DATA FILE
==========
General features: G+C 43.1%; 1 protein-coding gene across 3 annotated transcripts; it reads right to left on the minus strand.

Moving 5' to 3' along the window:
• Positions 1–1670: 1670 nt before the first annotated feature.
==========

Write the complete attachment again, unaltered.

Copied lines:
General features: G+C 43.1%; 1 protein-coding gene across 3 annotated transcripts; it reads right to left on the minus strand.

Moving 5' to 3' along the window:
• Positions 1–1670: 1670 nt before the first annotated feature.